As part of an international research collaboration, Queen’s University scientist and lead Canadian researcher Laura Thomson examined the contribution of Canadian glaciers and ice caps to global sea level rise.
As part of an international research collaboration, Queen’s University scientist and lead Canadian researcher Laura Thomson examined the contribution of Canadian glaciers and ice caps to global sea level rise. The research shows that, with the exception of the Greenland and Antarctica ice sheets, the Canadian Arctic has become the largest contributor to global sea level rise in recent years (2006-2016).
Taking into account statistical uncertainties, the findings suggest the mass loss of glaciers may be larger than previously reported.
Dr. Thomson, who leads the new Snow and Ice Research Laboratory in the Department of Geography and Planning, says the Canadian Arctic is currently responsible for 30 per cent of meltwater added to the oceans each year, which amounts to approximately a 1.1 millimetre sea level rise every five years.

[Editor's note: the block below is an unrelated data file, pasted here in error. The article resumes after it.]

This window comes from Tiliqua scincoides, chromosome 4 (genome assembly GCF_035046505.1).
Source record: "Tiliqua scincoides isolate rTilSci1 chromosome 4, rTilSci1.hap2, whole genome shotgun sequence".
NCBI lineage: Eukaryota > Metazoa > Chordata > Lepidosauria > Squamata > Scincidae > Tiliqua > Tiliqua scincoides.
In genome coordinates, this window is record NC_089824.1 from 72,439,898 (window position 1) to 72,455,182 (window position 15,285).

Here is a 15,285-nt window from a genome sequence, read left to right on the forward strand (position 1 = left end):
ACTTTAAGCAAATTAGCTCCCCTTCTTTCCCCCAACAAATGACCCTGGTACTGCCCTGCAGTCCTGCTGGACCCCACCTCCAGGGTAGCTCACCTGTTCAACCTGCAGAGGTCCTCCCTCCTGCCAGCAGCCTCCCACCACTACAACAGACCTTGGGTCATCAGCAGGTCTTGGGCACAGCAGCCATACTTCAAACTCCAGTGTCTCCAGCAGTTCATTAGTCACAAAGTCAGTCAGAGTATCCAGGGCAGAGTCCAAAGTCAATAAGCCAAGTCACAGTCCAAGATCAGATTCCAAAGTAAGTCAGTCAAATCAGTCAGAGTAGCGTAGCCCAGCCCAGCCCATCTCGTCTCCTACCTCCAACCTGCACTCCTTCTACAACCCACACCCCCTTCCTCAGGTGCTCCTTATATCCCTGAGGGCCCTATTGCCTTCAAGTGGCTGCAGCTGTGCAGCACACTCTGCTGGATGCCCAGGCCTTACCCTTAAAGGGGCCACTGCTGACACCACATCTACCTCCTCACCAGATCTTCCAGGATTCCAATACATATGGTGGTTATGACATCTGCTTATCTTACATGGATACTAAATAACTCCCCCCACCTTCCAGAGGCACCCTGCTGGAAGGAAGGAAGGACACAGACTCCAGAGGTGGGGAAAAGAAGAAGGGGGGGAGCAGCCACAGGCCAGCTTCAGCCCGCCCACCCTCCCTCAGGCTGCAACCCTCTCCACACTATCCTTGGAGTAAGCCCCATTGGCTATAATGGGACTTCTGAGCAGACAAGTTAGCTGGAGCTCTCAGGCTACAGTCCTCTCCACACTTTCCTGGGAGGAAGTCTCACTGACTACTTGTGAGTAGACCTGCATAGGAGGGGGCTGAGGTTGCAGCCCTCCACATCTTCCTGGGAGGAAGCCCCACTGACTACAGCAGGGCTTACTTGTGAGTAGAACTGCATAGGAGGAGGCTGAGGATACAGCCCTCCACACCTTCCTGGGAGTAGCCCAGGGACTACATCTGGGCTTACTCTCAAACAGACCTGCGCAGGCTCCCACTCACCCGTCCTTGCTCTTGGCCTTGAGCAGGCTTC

“This study incorporates more than 50 years of observations by Canadian glaciologists, including federal scientists and university researchers who contribute their findings to the World Glacier Monitoring Service,” Dr. Thomson explains. “Since Canada hosts the largest area of glaciers outside of Greenland and Antarctica, a study like this requires collaboration and contributions from many researchers. In addition to collecting field-based observations, my contribution includes collecting and assimilating measurements from Canadian ice masses for the World Glacier Monitoring Service.”
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